Friday, January 31, 2014

Family : Circling the Wagons

I have four kids. That gives me a lot of free passes for stuff:
“You can’t make a cake for the PTA bake sale? Honey, totally don’t worry about it. I don’t know how you manage getting anything done with four kids…”

“You’re late? That’s alright. I’m sure just getting out the door with four kids is a feat in and of itself…”

“You’re going to go run some race half way across the country? I don’t blame you. Sometimes a mama just needs to get away from her four kids.”

So yeah, a lot of times the four kids thing works in my favor. 

But it also means, with six people living in my house – 3 girls, 3 boys – that statistically, somebody’s eventually gonna go crazy. Especially as my four kids are inching up on teenagerism.

The statistics were right: one of my middle school aged kids, done lost her mind this past November and December. It was pretty vicious – the choices she was making, the way she was thinking about herself & others – and I was left wondering how I didn’t see it coming. At all.

But let me make one thing clear: it is an absolutely brutal time to be a teenage girl in our society. 

Issues of health, self-esteem, beauty, attraction, belonging and self-worth have always plagued young girls. But now it plagues them with a running commentary from everyone they know (and some they don’t) when these girls put their feelings out into cyberspace for all to see. 

I’m not saying anything new here, that hasn’t been already been said much better by other people. And believe it or not, it’s not even my point.

My point is what happened after my daughter had the mind-losing experience.

This happened:

Okay not just that. 
When my parents found out about the struggles my daughter was going through, they dropped everything at their home in Georgia, and came and stayed with us for six-weeks.  
They didn’t come up here to tell my husband and I what we were doing wrong as parents (although I’m sure the list was long) or to be voices of criticism to our daughter.   
Instead, they came up and cooked meals and did chores so I could spend much needed one-on-one time with my daughter and not have to worry about what the rest of the family would eat or if the laundry would ever get done.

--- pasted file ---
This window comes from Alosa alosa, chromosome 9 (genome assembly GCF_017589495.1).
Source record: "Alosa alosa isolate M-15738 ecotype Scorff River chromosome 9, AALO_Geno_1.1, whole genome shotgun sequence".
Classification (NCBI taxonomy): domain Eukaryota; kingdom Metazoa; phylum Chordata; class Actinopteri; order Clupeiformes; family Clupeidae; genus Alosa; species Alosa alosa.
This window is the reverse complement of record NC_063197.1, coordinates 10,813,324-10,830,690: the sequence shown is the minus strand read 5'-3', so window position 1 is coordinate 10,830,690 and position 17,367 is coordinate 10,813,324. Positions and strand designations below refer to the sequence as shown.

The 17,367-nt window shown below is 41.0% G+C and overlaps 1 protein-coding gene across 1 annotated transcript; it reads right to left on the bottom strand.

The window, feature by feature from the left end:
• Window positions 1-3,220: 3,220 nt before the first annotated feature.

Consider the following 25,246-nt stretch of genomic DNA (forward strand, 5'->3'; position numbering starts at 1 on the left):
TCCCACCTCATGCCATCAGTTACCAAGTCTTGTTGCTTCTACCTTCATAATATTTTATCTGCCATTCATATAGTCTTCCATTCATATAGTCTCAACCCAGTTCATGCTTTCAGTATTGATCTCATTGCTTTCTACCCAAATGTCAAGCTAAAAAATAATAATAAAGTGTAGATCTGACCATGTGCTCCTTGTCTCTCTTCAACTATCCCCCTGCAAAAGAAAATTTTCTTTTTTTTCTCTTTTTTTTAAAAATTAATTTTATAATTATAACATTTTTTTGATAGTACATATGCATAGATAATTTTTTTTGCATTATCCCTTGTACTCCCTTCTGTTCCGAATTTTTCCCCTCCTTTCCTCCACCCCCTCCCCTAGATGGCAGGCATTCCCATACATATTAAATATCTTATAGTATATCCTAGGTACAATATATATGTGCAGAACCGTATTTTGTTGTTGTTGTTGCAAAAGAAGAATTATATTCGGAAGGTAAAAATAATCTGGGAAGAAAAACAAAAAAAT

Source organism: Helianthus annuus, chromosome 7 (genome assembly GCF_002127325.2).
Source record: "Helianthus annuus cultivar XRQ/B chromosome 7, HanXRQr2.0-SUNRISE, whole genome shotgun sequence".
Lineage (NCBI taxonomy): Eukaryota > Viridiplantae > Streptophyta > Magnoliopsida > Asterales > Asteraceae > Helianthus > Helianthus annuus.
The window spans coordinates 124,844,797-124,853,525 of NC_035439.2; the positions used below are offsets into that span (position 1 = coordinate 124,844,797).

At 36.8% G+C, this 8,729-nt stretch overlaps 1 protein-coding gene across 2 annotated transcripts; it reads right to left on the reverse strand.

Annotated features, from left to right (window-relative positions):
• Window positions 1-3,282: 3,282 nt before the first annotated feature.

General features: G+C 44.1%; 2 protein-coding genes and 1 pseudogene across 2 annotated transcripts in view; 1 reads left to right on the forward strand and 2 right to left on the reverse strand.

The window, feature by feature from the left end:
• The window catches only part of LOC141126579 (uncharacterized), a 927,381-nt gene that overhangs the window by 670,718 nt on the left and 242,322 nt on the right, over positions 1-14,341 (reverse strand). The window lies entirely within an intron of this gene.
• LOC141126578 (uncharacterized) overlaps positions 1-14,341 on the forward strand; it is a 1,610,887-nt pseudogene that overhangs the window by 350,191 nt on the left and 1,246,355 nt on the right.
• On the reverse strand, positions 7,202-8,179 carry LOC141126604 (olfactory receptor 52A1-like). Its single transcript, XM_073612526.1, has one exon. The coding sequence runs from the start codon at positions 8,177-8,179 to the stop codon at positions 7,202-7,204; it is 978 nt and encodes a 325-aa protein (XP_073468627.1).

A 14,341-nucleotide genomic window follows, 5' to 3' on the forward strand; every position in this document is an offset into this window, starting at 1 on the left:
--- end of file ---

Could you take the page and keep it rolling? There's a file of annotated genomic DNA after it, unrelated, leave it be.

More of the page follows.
They played games and watched movies with my other three kids so they wouldn’t feel left out, as mom and dad had to spend more time with their sibling. 
They went and ate lunch with my kids at their school sometimes 2-3 times a week. Bringing – much to the kids’ delight – fast food or sub sandwiches for them to eat, rather than the cafeteria food.  
They sat with my troubled daughter some evenings and told funny stories of the mischief my brother and I got into as kids.  And helped us pry my daughter’s smart phone out of her hands so she could learn to reset and live without it.
But most of all, they came in and spoke life and encouragement to me and my husband and our kids and our house. They hugged and prayed and smiled and loved. Day in and day out, over and over, for six weeks. 
My parents left today – having done, I think, what they set out to do: help me and my family get back on course. And I already see a positive change in my daughter that I want to continue to foster. 
Most importantly, my parents proved to my daughter, without ever having to say the words, that nothing was more important to them than her.  That when family needs your help, you stop what you’re doing and give the help that’s needed.  
Circling the wagons. To protect what’s precious within.


  1. What a wonderful, thoughtful thing for them to do! Hugs, Janie! So glad your daughter is doing better! :)